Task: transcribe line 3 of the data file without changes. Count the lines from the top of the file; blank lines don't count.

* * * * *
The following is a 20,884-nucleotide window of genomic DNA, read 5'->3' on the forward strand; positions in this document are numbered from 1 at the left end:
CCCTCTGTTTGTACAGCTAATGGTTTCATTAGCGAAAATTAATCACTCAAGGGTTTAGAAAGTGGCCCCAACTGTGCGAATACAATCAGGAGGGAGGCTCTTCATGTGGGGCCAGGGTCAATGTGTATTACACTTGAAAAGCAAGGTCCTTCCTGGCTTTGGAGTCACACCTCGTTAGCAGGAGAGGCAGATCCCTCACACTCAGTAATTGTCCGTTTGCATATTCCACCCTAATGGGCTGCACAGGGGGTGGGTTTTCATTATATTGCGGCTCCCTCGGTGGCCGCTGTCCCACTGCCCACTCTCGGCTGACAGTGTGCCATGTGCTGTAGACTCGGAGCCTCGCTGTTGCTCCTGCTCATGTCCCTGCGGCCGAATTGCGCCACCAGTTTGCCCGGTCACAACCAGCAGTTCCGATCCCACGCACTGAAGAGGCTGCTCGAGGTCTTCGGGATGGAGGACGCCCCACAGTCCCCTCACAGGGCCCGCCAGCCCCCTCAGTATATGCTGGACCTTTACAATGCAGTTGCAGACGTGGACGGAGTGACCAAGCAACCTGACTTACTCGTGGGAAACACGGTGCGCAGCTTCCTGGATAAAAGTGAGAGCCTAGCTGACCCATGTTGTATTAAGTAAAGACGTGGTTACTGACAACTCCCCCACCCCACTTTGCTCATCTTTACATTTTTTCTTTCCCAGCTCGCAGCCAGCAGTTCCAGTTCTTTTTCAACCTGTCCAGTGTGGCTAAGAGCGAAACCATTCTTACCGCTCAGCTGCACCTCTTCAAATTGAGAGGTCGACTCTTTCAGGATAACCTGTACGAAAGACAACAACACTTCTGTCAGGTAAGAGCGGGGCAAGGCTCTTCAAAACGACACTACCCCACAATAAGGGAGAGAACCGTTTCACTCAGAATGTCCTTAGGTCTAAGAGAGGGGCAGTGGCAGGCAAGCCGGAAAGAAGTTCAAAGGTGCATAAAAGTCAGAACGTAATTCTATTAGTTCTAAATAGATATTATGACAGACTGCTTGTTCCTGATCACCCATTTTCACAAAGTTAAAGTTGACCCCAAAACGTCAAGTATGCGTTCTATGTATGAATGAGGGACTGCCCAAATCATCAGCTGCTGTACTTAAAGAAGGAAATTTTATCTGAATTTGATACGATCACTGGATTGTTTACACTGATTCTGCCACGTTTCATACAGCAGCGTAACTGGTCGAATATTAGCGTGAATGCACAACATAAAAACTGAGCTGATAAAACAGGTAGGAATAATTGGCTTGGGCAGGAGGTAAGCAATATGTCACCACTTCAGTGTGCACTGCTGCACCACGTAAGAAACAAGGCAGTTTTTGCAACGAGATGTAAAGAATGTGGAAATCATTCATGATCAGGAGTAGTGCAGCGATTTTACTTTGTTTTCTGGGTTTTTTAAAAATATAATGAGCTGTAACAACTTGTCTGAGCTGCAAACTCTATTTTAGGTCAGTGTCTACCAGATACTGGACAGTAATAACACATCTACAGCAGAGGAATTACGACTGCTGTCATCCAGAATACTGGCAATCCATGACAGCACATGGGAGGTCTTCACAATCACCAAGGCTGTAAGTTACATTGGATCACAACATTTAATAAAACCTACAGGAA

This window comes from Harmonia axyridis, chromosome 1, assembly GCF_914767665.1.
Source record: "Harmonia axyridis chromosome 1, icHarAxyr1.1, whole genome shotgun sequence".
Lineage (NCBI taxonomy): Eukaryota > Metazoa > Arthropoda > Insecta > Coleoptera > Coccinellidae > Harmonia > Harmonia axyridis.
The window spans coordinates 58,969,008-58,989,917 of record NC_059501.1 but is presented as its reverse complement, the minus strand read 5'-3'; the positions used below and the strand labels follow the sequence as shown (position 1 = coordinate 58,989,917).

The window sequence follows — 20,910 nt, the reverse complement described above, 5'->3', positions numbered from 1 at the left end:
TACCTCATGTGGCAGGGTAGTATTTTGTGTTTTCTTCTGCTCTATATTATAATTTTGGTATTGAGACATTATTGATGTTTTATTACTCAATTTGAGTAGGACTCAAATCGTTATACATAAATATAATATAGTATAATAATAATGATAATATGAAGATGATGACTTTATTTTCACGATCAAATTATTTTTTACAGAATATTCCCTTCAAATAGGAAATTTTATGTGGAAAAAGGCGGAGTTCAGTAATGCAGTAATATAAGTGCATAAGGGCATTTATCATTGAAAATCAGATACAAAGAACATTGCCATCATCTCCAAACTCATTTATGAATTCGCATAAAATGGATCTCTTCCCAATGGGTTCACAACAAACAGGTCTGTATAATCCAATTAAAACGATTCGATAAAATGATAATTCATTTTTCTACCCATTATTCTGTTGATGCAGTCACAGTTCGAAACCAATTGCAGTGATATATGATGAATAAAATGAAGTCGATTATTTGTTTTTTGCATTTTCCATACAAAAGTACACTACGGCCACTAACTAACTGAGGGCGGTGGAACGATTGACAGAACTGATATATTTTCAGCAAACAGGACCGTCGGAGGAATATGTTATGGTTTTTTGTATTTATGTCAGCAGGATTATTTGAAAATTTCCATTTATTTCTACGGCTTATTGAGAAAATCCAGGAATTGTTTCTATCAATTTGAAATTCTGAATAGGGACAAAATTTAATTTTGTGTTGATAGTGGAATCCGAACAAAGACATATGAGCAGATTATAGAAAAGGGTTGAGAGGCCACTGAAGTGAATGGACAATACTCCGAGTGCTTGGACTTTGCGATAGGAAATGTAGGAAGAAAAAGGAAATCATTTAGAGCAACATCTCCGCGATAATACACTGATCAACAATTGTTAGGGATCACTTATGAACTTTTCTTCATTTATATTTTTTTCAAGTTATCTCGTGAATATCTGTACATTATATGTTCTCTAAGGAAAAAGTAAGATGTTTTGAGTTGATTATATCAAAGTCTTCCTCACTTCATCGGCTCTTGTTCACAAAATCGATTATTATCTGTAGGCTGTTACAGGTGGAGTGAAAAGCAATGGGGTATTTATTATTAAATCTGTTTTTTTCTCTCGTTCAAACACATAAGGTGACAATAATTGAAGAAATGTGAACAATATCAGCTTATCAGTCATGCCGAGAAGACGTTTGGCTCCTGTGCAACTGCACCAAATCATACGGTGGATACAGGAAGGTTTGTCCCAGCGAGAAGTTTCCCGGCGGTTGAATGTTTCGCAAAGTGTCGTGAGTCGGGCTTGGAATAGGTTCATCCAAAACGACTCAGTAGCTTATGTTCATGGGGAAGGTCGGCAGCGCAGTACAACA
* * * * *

This window comes from Harmonia axyridis, chromosome 1, assembly GCF_914767665.1.